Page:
So often when I hear about disasters, I think, “How terrible. Those poor people who have lost their houses, their possessions, their pets.” I feel sincerely sorry for them, but then the phone rings or dinner needs to be made, and the immediacy of their plight dims for me. I write the check to the disaster fund and I may even think about it for a long time, but the reality of it doesn’t hit me.
Yesterday, California was hit by wildfires up and down the state. I was busy and in pain so I didn’t even know about it. Until our daughter-in-law called. Her sister’s house in Carlsbad was right in the line of fire, and the fire was uncontained. Skye got to rescue the family’s dog and her home computer—that was it. If the winds didn’t shift, everything else would be gone. When she went to pick up her girls, Skye was stunned at how close to the school a fire was raging—right on the field where her daughter, Grace, had been playing 20 minutes before.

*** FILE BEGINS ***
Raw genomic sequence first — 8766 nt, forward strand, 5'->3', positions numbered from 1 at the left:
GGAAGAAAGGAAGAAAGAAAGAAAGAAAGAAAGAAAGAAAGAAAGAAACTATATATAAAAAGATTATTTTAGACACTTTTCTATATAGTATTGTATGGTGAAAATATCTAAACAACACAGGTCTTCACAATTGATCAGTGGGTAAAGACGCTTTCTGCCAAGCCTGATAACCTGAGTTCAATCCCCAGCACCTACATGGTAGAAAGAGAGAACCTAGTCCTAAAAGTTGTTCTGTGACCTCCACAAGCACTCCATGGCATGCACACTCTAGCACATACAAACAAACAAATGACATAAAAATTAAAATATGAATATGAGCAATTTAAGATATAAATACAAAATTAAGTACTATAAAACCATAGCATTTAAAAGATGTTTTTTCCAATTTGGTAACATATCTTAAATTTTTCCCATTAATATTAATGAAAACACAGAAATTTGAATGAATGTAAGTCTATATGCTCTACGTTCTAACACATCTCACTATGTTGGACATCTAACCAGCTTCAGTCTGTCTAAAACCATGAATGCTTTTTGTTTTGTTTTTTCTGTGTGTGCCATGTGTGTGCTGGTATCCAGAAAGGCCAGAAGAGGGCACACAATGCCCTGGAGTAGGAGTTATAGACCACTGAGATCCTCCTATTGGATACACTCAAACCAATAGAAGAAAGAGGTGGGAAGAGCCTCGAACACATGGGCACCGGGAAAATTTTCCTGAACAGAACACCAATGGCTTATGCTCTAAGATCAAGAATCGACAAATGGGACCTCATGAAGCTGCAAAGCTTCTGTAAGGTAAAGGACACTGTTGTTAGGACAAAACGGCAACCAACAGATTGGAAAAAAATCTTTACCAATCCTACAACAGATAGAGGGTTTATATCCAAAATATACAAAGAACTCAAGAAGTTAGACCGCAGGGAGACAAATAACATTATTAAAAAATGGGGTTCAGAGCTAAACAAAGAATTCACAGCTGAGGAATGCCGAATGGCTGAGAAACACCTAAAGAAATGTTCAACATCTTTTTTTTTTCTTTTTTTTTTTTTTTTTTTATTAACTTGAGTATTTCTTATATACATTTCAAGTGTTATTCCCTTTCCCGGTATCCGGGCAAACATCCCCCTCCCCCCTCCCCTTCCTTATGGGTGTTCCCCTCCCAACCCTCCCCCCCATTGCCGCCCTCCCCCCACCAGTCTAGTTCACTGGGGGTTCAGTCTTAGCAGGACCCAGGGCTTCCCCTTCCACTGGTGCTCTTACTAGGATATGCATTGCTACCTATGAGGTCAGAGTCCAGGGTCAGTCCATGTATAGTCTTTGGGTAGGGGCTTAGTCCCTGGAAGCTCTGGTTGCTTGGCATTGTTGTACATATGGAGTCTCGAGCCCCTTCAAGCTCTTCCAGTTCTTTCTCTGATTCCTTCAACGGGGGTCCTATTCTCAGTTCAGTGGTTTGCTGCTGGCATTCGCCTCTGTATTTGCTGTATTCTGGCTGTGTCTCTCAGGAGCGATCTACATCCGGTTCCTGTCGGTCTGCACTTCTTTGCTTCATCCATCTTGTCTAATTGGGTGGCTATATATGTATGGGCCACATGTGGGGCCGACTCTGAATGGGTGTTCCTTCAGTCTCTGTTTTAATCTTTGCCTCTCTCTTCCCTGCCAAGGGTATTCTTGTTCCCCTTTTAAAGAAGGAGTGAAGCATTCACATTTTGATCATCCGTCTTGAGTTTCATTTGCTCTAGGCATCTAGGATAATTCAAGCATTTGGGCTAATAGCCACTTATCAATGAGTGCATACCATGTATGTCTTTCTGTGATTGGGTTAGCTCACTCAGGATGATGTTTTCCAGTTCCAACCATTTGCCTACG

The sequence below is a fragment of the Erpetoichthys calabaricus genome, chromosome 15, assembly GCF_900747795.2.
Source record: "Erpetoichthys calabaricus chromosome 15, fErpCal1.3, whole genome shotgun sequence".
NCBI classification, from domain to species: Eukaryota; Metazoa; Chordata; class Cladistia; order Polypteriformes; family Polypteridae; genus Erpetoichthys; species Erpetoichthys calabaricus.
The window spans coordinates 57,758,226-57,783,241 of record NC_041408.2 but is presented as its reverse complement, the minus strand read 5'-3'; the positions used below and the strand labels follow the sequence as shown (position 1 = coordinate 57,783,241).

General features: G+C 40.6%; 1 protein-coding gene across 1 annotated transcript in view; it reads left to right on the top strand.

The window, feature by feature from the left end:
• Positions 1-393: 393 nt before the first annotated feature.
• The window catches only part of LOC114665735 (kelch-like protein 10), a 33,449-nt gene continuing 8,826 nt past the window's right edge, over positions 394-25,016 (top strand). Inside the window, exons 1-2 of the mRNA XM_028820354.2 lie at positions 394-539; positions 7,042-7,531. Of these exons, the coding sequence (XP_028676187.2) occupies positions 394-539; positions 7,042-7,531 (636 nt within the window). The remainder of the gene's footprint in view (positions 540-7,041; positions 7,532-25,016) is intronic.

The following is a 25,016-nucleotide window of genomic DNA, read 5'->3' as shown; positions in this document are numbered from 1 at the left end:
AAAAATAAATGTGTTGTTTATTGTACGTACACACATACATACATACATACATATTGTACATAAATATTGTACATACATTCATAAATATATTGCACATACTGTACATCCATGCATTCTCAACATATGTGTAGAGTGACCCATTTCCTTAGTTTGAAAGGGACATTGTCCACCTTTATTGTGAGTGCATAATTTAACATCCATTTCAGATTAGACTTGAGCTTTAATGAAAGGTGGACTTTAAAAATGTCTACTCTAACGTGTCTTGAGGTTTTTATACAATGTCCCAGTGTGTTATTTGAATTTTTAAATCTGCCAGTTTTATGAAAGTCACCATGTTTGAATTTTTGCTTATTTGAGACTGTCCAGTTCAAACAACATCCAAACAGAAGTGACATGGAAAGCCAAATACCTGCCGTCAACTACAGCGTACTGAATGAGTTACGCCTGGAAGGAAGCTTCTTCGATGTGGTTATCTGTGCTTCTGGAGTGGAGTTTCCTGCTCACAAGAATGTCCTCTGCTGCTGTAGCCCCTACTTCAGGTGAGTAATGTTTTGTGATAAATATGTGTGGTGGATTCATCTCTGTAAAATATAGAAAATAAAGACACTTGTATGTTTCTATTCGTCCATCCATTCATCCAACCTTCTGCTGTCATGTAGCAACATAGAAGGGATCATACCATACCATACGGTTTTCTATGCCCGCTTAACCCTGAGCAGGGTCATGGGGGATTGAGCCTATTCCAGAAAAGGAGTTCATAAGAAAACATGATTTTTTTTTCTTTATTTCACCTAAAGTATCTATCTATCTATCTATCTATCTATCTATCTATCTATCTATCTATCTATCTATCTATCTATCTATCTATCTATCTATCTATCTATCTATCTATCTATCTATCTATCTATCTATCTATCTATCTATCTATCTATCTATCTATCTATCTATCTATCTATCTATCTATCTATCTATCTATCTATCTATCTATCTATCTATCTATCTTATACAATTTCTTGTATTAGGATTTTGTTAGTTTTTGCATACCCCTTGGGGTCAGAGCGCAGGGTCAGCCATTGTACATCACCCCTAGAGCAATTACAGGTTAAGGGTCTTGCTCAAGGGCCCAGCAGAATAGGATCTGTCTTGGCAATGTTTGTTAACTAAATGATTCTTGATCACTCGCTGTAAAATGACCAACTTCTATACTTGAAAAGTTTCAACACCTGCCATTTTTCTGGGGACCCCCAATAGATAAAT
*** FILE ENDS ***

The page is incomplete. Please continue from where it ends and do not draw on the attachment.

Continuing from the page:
This disaster and its victims were no longer anonymous.
We turned on KCAL and CNN, watching a house down near them burn to the ground. The wind kept shifting, and two houses on the other side of their retaining wall, also burned. But they were spared.
“We’re feeling pretty good right now,” Skye texted. “The fire department is using our backyard as a staging ground and CNN is here too. We couldn’t be safer.” We’re so thankful that no one was hurt and that their house is intact. But I realize it will be long time before they feel safe again.
And I know I’ll never look at disaster footage the same way again.